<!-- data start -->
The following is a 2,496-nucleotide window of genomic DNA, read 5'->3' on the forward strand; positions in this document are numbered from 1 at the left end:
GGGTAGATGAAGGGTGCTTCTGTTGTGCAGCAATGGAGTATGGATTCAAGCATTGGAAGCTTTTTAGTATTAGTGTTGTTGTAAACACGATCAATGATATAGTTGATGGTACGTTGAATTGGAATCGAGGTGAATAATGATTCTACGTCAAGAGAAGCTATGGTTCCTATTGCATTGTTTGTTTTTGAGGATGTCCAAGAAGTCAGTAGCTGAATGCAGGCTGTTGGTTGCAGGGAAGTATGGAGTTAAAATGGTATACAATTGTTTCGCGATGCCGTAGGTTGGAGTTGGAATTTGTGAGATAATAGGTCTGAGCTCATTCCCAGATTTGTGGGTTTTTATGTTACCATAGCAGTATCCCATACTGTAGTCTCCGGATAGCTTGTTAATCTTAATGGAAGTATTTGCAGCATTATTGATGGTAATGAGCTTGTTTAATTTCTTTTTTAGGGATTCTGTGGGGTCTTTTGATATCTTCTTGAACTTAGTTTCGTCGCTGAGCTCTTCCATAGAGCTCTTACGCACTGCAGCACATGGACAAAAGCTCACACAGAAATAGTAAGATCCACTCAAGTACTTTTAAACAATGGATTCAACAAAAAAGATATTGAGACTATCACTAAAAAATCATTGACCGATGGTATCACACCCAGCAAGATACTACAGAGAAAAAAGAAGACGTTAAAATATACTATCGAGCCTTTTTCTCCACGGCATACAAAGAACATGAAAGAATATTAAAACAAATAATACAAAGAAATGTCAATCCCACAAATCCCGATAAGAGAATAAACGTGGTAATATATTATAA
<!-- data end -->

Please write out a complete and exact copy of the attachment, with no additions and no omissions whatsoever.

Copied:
The following is a 2,496-nucleotide window of genomic DNA, read 5'->3' on the forward strand; positions in this document are numbered from 1 at the left end:
GGGTAGATGAAGGGTGCTTCTGTTGTGCAGCAATGGAGTATGGATTCAAGCATTGGAAGCTTTTTAGTATTAGTGTTGTTGTAAACACGATCAATGATATAGTTGATGGTACGTTGAATTGGAATCGAGGTGAATAATGATTCTACGTCAAGAGAAGCTATGGTTCCTATTGCATTGTTTGTTTTTGAGGATGTCCAAGAAGTCAGTAGCTGAATGCAGGCTGTTGGTTGCAGGGAAGTATGGAGTTAAAATGGTATACAATTGTTTCGCGATGCCGTAGGTTGGAGTTGGAATTTGTGAGATAATAGGTCTGAGCTCATTCCCAGATTTGTGGGTTTTTATGTTACCATAGCAGTATCCCATACTGTAGTCTCCGGATAGCTTGTTAATCTTAATGGAAGTATTTGCAGCATTATTGATGGTAATGAGCTTGTTTAATTTCTTTTTTAGGGATTCTGTGGGGTCTTTTGATATCTTCTTGAACTTAGTTTCGTCGCTGAGCTCTTCCATAGAGCTCTTACGCACTGCAGCACATGGACAAAAGCTCACACAGAAATAGTAAGATCCACTCAAGTACTTTTAAACAATGGATTCAACAAAAAAGATATTGAGACTATCACTAAAAAATCATTGACCGATGGTATCACACCCAGCAAGATACTACAGAGAAAAAAGAAGACGTTAAAATATACTATCGAGCCTTTTTCTCCACGGCATACAAAGAACATGAAAGAATATTAAAACAAATAATACAAAGAAATGTCAATCCCACAAATCCCGATAAGAGAATAAACGTGGTAATATATTATAA